|Publication number||US8043353 B2|
|Application number||US 11/933,712|
|Publication date||Oct 25, 2011|
|Filing date||Nov 1, 2007|
|Priority date||May 4, 2005|
|Also published as||DE102005020785A1, EP1879534A1, EP1879534B1, US20080288043, WO2006117167A1|
|Publication number||11933712, 933712, US 8043353 B2, US 8043353B2, US-B2-8043353, US8043353 B2, US8043353B2|
|Inventors||Ralf Kaufmann, Berthold Hauser|
|Original Assignee||Jotec Gmbh|
|Export Citation||BiBTeX, EndNote, RefMan|
|Patent Citations (19), Referenced by (2), Classifications (10), Legal Events (2)|
|External Links: USPTO, USPTO Assignment, Espacenet|
This is a continuation application of International Patent Application PCT/EP2006/004026, filed Apr. 28, 2006, designating the United States and published in German as WO 2006/117167 A1, which claims priority to German application number DE 10 2005 020 785.5, filed May 4, 2005.
1. Field of the Invention
The present invention relates to a delivery system having a self-expanding braided stent intended for implantation into a blood vessel, with an outer sleeve, which has a distal end and a proximal end and in which an inner sleeve is arranged that is displaceable relative to the outer sleeve and protrudes, with a handling portion, from the proximal end of the outer sleeve, and with a tip, which is arranged at the distal end and is securely connected to a stent support on which the braided stent is arranged in its loaded state.
2. Related Prior Art
A delivery system of this kind is known commercially to the applicant of the present invention.
A stent is understood as a radially expandable endoprosthesis, which is a typical intravascular implant that is implanted via a lumen and is radially enlarged expanded after it has been introduced percutaneously. Stents are used, for example, to strengthen blood vessels and, in the vascular system, to prevent restenosis after angioplasty. In addition, they are also implanted in arteries for the treatment of aneurysms.
Such stents can be self-expanding or can be expanded by a radial force applied from the inside, for example when they are fitted on a balloon.
A very wide variety of stents are used depending on the type of application. The present invention is concerned with the application of what are called braided stents, such as are known, for example, from DE 197 50 97 A1 or DE 103 35 649 A1.
A braided stent is a metal stent that is produced by what is called a plain weaving technique. It is composed of a hollow body, which can stretch in the longitudinal direction and whose jacket is a braid made up of a multiplicity of filament-like elements which, in the expanded state of the braided stent, intersect a plane, perpendicular to the longitudinal direction, at a braid angle. A braided stent undergoes a considerable change in length when stretched, this change in length being all the greater the greater the original diameter and the smaller the original braid angle.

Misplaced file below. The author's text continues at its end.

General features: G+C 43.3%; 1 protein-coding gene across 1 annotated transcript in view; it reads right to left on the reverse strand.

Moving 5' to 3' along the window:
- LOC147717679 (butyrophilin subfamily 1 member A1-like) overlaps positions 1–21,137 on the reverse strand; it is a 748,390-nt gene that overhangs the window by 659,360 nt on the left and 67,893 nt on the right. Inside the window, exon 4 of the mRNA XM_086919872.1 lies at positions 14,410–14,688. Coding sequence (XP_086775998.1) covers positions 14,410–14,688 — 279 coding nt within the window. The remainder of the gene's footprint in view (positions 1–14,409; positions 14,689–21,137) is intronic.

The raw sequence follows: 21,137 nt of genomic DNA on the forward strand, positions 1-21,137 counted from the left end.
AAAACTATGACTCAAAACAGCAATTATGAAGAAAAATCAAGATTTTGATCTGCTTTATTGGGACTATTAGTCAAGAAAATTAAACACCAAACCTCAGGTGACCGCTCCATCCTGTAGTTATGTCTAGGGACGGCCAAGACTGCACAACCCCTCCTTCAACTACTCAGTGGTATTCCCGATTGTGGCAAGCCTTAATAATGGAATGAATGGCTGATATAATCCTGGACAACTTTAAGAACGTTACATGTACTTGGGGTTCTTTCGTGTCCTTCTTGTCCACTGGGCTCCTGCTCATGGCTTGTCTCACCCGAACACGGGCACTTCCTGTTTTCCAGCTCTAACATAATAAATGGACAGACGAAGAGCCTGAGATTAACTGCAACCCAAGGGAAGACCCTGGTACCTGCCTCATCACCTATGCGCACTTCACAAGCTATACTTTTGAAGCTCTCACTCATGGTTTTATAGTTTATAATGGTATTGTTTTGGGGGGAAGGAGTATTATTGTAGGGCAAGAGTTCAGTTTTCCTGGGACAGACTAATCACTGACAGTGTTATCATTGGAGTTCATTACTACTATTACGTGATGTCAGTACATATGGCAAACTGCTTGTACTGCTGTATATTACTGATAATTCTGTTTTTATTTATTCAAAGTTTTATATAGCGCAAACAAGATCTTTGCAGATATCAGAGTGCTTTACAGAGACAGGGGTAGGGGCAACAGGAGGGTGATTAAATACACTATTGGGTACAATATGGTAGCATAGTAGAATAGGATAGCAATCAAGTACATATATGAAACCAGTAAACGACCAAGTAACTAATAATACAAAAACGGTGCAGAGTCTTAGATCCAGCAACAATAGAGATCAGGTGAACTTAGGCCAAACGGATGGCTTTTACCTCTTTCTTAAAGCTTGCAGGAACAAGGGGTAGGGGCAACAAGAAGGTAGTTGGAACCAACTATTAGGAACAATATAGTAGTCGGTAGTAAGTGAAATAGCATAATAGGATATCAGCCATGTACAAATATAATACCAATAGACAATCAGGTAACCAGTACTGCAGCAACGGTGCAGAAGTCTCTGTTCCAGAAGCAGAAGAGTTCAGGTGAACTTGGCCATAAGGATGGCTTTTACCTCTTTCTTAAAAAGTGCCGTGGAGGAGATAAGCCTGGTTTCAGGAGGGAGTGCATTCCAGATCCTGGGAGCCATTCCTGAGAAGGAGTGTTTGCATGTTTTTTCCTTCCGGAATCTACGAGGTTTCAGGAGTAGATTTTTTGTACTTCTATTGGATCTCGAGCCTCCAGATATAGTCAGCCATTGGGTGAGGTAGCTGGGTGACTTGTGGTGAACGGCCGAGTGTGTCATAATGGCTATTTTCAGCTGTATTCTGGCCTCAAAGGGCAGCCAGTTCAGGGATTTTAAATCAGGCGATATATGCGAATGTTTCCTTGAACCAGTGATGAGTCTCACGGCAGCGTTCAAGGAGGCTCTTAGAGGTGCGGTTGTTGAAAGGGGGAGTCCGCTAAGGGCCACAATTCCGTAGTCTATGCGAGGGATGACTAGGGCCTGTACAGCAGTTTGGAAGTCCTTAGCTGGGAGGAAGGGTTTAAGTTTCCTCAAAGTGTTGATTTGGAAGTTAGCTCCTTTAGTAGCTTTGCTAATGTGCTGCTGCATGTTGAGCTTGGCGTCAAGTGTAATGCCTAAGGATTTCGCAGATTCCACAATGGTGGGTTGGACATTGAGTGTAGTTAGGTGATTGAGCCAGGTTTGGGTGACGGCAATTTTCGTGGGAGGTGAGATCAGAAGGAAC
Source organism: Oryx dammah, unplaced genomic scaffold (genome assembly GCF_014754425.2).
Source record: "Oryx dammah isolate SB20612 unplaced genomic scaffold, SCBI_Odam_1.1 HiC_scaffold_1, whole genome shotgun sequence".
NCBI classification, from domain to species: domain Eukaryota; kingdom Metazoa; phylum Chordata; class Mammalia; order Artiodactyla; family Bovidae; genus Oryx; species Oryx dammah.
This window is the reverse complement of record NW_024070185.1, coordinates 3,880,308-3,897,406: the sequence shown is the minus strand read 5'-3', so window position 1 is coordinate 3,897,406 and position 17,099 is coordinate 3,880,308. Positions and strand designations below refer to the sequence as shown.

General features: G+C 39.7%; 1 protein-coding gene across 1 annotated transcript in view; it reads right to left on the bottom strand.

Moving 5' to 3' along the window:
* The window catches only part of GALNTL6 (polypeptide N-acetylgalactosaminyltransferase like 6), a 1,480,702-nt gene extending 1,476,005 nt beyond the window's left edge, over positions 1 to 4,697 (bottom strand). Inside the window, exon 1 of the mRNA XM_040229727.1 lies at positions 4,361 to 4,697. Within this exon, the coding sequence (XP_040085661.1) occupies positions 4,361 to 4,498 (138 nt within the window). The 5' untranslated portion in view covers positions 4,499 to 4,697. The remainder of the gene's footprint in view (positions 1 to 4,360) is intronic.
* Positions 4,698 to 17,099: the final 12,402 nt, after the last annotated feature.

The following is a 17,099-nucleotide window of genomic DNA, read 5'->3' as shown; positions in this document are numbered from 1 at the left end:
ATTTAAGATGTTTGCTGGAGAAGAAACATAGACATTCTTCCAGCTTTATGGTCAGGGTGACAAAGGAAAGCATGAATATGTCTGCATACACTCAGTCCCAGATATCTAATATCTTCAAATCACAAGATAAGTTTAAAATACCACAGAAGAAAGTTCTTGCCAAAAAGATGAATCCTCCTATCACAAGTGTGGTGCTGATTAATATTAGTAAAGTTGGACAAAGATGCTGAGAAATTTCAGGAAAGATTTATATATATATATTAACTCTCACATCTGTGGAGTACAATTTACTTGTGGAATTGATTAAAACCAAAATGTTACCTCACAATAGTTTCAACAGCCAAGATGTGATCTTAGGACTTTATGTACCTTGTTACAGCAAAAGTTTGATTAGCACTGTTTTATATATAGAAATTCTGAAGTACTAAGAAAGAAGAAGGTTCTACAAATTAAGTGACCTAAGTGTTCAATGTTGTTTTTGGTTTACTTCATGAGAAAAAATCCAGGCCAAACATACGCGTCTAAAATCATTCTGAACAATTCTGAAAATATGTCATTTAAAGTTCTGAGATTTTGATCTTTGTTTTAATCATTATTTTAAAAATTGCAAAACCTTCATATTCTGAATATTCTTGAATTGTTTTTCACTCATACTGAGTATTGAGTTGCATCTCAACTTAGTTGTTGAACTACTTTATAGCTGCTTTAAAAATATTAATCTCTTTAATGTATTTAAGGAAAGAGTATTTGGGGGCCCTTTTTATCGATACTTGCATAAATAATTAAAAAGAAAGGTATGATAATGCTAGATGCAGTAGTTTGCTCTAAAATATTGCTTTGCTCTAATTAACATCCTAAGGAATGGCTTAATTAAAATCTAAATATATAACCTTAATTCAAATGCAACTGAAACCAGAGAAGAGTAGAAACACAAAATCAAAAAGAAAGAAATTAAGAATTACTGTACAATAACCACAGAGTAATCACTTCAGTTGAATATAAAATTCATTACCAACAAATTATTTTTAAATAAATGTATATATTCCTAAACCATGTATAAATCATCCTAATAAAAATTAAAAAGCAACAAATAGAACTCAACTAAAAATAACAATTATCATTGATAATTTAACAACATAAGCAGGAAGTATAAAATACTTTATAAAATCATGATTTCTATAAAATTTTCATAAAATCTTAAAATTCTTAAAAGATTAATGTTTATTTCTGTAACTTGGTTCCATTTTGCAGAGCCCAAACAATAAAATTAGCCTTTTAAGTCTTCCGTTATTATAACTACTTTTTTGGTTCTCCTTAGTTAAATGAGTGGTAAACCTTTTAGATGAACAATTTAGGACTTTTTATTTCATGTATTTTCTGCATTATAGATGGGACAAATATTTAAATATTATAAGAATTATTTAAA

For implantation, a braided stent of this type is stored in an elongate configuration in what is called a delivery system or applicator, the latter being introduced percutaneously into the body at a suitable location, for example the femoral artery, and being guided through a lumen as far as the vessel where the stent is to be released. The delivery system and the stent are often provided with X-ray markers with which the positioning and the release of the stent can be monitored in situ.
In stents that experience no change or only a very slight change in length when released, the position of the implantable stent can be verified in this way without any difficulty, for which reason there are also many different delivery systems available for stents of this type that only expand radially.
In braided stents, however, a problem that arises is that they are very much shortened when released. At a braid angle of 40°, for example, the ratio between the stent length in the loaded state in the delivery system and the stent length in the expanded state, in other words the free state, is 1.5:1, for example. If the braid angle α is smaller, this ratio increases still further, and, at a braid angle of α=10°, the ratio can even be 4:1 to 6:1. It should be noted here that the shortening in length is of course also dependent on the diameter of the stent in the loaded state and on the diameter of the stent in the released state.
Braided stents are therefore extremely extensible and, in their elongated state, they as it were store mass which, upon contraction of the stents, ensures a compact and stiff functional area, as is explained in detail in aforementioned DE 103 35 649 A1.
Braided stents, in which this shortening has to be taken into account, have hitherto been releasable in the blood vessel only with a low level of positioning accuracy. However, the positioning of a stent at the desired location in the blood vessel is a critical factor that determines the effect of the stents and the success of the medical intervention. The area in the blood vessel where the stent is to be expanded is usually accessible to the physician only with difficulty.
For example, the stent has to be positioned in the area of an organ or, in the case of the carotid artery, in the region of the cerebral arteries, where in some cases only a relatively short stent has to be put in place. However, because of the considerable shortening that takes place upon release of a braided stent, conventional systems require a substantial length of release, as is the case, for example, in the system available on the market.